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Bush weighs in on Schiavo

How about a guardian for the brain-damaged woman? The judge in the right-to-die case respectfully declines.

Published August 27, 2003

CLEARWATER - Gov. Jeb Bush entered the dispute over the life of brain-damaged Terri Schiavo on Tuesday, asking a circuit court judge to appoint a guardian to review her case before life-support is removed.

Pinellas-Pasco Judge George Greer wasn't swayed. He filed the governor's letter with other correspondence from the public on the case.

"I respect the governor's position," Greer said. "Beyond that, (his letter) is going in the court file."

Bush's request came as Mrs. Schiavo is hospitalized for the second time in recent weeks battling a serious infection and pneumonia that her husband said may be life-threatening.

"I normally would not address a letter to a judge in a pending legal proceeding," Bush's letter said. "However, my office has received over 27,000 e-mails reflecting understandable concern for the well-being of Terri Schiavo."

Given the high emotions of the case, a guardian needs to be appointed to provide the court with an unbiased view of what is in Mrs. Schiavo's best interests, Bush wrote.

Later, Bush told reporters, "The rights of this woman, I think, should be taken into consideration."

Greer said higher courts have mapped out how the case must proceed, and decisions by those courts don't call for further delay.

Greer scheduled a Sept. 11 hearing at which the date for pulling Mrs. Schiavo's feeding tube will be selected. Once the tube is pulled, Mrs. Schiavo is expected to die in 10 to 14 days, according to doctors.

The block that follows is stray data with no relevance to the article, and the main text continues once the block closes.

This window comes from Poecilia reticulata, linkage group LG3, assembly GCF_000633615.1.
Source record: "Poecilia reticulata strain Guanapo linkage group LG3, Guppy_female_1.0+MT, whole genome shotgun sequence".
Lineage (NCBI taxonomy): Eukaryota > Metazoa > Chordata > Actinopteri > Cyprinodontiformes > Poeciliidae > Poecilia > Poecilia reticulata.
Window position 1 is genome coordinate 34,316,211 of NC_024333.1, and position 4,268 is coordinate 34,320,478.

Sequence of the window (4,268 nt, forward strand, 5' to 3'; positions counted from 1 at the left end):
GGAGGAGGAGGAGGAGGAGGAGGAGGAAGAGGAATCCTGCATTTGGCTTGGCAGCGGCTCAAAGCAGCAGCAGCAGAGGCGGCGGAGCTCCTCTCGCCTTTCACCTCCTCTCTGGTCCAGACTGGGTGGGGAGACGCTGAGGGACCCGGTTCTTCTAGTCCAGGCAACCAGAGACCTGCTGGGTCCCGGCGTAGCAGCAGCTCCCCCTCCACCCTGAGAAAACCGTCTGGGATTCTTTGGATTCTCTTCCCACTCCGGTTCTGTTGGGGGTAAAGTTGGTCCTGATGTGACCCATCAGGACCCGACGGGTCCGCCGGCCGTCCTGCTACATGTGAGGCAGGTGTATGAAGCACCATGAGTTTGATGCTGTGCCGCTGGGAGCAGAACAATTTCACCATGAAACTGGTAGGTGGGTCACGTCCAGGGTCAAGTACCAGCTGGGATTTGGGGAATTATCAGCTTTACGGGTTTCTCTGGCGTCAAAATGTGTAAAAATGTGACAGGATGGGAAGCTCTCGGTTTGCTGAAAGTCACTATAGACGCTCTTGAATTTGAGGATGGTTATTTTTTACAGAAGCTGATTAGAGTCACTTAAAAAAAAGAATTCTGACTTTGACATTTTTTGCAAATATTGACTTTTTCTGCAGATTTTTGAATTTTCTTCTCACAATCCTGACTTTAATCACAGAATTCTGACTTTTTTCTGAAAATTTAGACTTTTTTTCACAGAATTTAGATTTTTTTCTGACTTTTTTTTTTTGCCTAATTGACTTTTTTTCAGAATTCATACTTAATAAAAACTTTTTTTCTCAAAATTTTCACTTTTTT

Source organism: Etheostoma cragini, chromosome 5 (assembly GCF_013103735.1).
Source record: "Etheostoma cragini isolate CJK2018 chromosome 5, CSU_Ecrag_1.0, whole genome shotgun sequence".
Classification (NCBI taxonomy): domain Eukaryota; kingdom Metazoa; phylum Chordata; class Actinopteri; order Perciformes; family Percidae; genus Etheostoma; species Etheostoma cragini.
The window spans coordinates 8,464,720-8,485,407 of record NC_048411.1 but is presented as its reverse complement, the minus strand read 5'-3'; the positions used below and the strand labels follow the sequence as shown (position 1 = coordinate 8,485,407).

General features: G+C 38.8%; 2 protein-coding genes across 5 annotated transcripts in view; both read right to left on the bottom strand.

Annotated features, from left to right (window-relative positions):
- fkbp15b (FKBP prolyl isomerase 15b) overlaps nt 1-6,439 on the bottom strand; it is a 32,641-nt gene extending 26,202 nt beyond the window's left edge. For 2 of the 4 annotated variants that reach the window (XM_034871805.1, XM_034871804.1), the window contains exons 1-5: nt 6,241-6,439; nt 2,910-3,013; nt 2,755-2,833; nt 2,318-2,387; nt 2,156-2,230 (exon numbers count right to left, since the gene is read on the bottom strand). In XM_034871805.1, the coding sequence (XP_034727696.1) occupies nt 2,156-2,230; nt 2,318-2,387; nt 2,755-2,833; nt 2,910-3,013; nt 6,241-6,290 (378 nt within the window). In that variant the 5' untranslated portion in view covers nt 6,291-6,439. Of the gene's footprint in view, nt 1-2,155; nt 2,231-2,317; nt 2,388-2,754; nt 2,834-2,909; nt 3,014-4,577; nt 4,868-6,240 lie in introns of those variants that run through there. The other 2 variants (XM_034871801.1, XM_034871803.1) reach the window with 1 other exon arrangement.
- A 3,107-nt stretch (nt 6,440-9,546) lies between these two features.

Referring to the 27,000 e-mails, Greer said he wasn't engaged in a "popularity contest."

"I don't go out on the street and survey how I'm supposed to rule," he told reporters.

Mrs. Schiavo's husband, Michael Schiavo, said Bush should stay out of the way.

"This case has been in litigation for five years, and all of a sudden Gov. Bush wants to be involved?" he said. "This isn't his concern, and he should stay out of it."

Greer refused to grant an emergency request by Michael Schiavo's attorneys to allow the suspension of all of his wife's medical treatment.

Mrs. Schiavo's medical condition has become an increased concern with her recent hospitalizations. During her first, she was treated for a urinary tract infection and a bleeding esophagus.

Schiavo said his wife, hospitalized since Sunday night, would die without medical treatment. He said doctors have told him her prognosis is uncertain even with treatment.

Mrs. Schiavo's parents, Bob and Mary Schindler, have battled Schiavo in the courts and say their daughter's condition might be improved with treatment. Court appointed doctors say her condition is irreversible.

Pat Anderson, a lawyer representing the Schindlers, said she thought the governor's letter influenced Greer's decision against ending medical treatment.

"He got the message loud and clear," Anderson said. "He didn't stop antibiotics."

The Schindlers were visiting her at Morton Plant Hospital and were not immediately available for comment.

"Terri's sleeping more than normal, she's more sluggish than normal, she feels warmer to the touch than normal. It's touch and go, frankly," Anderson said.

Mrs. Schiavo collapsed and her heart stopped at age 26 in 1990 from what her doctors believed was a potassium imbalance.

Her husband said that Mrs. Schiavo would not want to have her life extended by artificial means given her brain damage, and Greer ruled in 2000 after a trial that life support should be removed.

- Times staff writer Steve Bousquet contributed to this report, which also contains information from the Associated Press.

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